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11 January 2018 08:14:03 |Agri Safety and Rural Crime,Animal Health,Government,News,Produce,Products

Farming charity releases top ten food safety concerns posed by US-UK trade deal

A future free trade deal between the UK and US has worried some with the potential it brings to dilute UK farming standards

A future free trade deal between the UK and US has worried some with the potential it brings to dilute UK farming standards

A charity which promotes environmentally friendly farming has listed its top ten food safety concerns if a UK-US trade deal is struck.
In preparation for the second reading of the Trade Bill in the House of Commons, the Soil Association has released a report on the potential food safety risks posed by a free trade deal with the US.
Some of the key differences between UK and US production – hormone-treated beef, GM crops and chlorinated chicken – are becoming increasingly understood by British consumers.
Indeed, a senior business representative to President Donald Trump has previously warned that the British public may have to accept chlorinated chicken as part of any trade deal between the UK and the US.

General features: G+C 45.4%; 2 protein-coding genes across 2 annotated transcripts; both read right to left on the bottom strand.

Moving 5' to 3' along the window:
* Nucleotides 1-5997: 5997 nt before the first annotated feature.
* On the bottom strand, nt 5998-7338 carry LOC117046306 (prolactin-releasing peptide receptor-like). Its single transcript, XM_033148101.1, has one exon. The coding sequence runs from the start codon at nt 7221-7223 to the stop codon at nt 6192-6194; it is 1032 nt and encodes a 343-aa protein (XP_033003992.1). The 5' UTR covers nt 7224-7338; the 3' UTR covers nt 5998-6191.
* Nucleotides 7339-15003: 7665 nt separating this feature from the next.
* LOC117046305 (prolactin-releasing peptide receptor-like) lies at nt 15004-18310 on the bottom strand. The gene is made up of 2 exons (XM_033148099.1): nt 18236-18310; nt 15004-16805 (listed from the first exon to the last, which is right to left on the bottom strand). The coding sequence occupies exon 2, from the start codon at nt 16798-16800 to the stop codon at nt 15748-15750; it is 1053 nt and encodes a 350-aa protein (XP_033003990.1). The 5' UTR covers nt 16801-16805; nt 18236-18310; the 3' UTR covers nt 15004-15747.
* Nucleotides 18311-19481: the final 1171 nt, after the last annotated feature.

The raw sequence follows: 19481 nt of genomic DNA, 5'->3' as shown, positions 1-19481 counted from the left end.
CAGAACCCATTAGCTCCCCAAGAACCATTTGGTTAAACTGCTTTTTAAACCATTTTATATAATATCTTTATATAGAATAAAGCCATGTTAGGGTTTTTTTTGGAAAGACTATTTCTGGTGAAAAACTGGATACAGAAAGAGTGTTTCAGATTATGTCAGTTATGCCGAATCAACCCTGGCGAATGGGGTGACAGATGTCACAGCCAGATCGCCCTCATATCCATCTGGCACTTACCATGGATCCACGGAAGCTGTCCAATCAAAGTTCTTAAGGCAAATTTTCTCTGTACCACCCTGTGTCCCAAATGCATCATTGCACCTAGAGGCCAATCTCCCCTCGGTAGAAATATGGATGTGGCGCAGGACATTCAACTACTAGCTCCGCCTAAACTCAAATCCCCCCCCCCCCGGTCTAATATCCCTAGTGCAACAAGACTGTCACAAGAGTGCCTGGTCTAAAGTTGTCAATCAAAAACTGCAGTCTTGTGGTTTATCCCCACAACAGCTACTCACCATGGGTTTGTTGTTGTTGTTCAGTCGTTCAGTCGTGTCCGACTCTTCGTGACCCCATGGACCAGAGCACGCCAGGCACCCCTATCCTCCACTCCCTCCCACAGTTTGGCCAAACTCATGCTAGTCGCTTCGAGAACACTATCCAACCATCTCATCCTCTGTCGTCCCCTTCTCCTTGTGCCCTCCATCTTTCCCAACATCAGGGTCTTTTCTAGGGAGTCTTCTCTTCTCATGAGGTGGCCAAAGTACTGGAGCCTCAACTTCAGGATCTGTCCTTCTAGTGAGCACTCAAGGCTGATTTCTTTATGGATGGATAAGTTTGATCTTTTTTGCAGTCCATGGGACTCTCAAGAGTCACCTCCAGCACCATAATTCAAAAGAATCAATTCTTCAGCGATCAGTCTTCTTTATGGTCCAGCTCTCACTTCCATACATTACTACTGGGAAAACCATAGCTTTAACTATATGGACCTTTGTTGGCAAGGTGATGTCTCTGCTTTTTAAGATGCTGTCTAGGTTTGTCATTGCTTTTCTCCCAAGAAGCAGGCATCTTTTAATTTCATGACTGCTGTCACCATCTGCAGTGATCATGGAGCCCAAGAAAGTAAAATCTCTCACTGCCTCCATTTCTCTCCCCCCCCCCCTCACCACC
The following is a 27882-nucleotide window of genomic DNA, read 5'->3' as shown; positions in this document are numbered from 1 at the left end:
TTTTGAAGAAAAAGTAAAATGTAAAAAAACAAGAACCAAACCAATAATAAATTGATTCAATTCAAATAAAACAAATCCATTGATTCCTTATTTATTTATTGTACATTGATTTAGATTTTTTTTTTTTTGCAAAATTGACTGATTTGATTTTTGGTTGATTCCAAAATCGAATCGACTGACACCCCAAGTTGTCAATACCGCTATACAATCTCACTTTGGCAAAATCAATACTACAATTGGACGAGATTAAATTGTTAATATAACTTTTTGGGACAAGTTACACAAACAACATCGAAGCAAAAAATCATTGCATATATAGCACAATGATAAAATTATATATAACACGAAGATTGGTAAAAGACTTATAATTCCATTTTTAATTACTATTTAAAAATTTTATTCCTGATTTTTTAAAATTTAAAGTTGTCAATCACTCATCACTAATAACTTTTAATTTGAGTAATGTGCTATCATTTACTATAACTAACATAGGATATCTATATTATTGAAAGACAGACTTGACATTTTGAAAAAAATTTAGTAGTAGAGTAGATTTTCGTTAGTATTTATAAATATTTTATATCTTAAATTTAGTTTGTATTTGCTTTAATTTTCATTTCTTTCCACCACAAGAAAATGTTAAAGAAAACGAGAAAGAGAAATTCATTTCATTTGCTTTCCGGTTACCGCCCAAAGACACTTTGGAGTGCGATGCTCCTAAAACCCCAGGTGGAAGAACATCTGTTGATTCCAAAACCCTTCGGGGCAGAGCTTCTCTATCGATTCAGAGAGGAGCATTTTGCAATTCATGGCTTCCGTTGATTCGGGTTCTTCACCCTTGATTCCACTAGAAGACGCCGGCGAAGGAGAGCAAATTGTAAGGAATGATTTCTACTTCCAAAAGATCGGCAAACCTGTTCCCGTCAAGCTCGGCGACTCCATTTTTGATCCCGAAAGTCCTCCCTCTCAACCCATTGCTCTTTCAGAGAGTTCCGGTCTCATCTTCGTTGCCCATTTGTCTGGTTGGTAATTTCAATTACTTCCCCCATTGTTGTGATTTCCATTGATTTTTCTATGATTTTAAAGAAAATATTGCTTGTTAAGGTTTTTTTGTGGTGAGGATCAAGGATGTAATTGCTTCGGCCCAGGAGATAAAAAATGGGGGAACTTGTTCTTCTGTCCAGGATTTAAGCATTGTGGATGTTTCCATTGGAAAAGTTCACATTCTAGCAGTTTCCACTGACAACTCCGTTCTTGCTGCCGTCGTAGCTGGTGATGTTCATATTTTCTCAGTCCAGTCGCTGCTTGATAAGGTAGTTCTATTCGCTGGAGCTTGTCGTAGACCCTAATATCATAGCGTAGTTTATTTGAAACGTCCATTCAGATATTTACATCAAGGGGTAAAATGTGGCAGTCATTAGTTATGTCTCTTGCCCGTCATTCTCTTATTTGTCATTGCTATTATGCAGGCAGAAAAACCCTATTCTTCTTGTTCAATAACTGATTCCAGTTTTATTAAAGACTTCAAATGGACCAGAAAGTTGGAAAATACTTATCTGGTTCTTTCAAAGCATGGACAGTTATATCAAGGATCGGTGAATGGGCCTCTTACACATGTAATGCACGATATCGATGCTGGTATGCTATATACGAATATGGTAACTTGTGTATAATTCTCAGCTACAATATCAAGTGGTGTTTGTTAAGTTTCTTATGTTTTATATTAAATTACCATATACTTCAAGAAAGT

However, a number of ministers, including Defra Secretary Michael Gove, have frequently insisted that the UK government will seek to maintain farming standards in any negotiations.
The Soil Association's report also highlights a number of other areas where products imported from the US could be produced under significantly different standards to British standards.

It uses the examples the inclusion of food colourants that have been withdrawn from the UK, the use of the herbicide Atrazine that has previously been linked with human health risks, and the sale of chicken litter as animal feed which was banned by the EU in 2001.
High food standards
Honor Eldridge, Policy Officer at the Soil Association, said British farming has a reputation for high food safety and high animal welfare.
"It is imperative that any future trade deal does not result in a dilution of these standards for consumers. Nor should any deal competitively disadvantage UK farmers," Ms Eldridge explained.
"We welcome Michael Gove’s assertion that the UK should not race to the bottom in competing with cheap imports, as well as his commitment to supporting environmentally-friendly farming practice.